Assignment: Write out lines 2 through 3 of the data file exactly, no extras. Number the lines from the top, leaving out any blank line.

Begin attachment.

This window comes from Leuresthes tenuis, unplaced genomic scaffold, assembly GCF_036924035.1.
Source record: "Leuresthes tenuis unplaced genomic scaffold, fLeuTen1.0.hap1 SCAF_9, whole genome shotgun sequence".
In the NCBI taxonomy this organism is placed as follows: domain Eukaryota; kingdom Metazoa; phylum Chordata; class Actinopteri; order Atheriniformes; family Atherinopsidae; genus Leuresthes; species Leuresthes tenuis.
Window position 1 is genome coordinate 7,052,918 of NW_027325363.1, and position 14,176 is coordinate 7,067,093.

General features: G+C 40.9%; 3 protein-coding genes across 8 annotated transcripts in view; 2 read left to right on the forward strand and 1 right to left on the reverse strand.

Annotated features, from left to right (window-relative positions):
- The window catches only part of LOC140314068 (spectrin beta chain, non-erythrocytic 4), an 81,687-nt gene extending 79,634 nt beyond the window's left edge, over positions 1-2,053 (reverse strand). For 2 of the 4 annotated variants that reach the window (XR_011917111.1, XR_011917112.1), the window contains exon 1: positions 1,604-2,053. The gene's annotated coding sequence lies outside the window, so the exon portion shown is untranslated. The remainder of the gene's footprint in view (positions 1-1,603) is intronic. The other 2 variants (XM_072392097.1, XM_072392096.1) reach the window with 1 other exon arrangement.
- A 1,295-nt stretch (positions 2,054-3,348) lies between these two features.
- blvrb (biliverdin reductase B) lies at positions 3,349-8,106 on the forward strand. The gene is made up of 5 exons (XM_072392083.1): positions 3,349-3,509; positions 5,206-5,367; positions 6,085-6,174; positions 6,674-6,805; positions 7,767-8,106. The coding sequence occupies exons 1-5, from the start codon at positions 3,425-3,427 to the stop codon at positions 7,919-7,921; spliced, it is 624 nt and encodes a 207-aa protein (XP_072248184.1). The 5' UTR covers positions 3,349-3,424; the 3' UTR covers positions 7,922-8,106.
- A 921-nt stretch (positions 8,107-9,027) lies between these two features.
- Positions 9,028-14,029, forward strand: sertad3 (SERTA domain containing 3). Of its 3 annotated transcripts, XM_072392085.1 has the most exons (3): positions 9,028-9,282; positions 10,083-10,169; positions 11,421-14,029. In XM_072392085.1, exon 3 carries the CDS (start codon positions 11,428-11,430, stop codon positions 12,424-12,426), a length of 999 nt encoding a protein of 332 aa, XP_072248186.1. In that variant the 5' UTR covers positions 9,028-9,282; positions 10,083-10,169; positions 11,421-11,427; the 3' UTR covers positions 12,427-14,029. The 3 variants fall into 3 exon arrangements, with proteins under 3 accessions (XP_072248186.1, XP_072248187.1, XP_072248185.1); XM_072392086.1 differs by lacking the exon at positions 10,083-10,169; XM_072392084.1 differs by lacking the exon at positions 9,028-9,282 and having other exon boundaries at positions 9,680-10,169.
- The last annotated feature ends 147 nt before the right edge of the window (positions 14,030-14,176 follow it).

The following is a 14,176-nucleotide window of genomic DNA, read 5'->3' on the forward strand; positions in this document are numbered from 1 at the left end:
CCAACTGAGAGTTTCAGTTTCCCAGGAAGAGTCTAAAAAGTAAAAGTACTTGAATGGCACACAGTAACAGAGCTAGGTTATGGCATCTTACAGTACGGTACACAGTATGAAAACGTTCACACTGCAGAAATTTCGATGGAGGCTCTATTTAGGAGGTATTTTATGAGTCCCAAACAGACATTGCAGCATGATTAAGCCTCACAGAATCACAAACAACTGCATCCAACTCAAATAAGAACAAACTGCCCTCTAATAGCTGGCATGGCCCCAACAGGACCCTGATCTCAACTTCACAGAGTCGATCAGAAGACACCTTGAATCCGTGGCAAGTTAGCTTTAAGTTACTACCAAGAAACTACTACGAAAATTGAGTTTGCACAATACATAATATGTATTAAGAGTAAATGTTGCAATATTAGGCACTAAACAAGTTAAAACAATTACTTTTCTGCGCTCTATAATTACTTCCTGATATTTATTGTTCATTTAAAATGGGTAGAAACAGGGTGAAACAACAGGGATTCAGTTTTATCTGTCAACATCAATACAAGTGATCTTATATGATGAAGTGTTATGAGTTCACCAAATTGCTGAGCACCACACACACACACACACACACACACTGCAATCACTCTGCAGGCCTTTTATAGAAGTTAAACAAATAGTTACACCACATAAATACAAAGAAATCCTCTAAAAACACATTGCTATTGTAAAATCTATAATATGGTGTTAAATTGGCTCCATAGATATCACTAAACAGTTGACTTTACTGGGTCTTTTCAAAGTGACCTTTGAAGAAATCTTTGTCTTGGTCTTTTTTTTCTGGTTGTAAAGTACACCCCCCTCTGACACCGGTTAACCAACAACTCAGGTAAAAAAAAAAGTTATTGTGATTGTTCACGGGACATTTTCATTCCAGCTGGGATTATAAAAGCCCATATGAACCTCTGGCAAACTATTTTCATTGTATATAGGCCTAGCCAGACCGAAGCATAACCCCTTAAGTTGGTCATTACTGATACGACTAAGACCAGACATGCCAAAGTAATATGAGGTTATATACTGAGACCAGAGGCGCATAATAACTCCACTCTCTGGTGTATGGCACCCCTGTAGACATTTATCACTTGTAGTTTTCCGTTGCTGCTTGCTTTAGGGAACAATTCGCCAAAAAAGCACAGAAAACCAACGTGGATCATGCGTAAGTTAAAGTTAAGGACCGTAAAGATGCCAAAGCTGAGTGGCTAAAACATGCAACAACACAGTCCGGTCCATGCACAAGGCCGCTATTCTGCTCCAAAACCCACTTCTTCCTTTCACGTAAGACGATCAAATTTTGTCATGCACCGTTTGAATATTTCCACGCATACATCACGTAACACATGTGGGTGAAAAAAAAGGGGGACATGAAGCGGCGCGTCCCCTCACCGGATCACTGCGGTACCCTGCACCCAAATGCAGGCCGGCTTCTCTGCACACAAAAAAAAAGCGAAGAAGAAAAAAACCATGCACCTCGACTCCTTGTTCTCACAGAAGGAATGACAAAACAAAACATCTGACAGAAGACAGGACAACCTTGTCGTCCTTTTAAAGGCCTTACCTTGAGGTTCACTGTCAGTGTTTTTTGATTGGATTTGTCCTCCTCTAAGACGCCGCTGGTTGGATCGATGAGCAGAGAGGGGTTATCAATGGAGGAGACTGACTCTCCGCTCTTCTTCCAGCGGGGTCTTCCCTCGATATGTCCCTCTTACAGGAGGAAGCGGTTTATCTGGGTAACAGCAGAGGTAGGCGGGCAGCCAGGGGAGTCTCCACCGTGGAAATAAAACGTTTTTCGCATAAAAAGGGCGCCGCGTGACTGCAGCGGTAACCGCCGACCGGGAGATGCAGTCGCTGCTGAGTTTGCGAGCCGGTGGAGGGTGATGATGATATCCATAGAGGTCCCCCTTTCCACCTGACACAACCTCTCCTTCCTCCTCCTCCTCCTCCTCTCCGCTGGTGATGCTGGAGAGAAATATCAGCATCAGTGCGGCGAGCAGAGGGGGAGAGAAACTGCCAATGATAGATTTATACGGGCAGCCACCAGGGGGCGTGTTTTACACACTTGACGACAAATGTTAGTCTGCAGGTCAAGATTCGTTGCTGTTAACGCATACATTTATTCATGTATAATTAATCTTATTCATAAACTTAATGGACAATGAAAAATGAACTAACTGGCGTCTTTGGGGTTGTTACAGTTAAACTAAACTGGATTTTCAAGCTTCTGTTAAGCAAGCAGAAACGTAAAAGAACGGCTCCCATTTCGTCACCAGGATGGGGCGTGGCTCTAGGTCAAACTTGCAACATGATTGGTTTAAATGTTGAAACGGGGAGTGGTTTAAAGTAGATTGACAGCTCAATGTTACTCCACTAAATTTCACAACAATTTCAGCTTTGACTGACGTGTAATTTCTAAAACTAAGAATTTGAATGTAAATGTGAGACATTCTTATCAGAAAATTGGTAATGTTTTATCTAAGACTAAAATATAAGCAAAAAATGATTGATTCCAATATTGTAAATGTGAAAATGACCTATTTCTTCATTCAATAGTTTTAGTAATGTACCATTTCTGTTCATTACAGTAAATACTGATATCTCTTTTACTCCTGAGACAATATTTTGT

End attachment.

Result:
Source record: "Leuresthes tenuis unplaced genomic scaffold, fLeuTen1.0.hap1 SCAF_9, whole genome shotgun sequence".
In the NCBI taxonomy this organism is placed as follows: domain Eukaryota; kingdom Metazoa; phylum Chordata; class Actinopteri; order Atheriniformes; family Atherinopsidae; genus Leuresthes; species Leuresthes tenuis.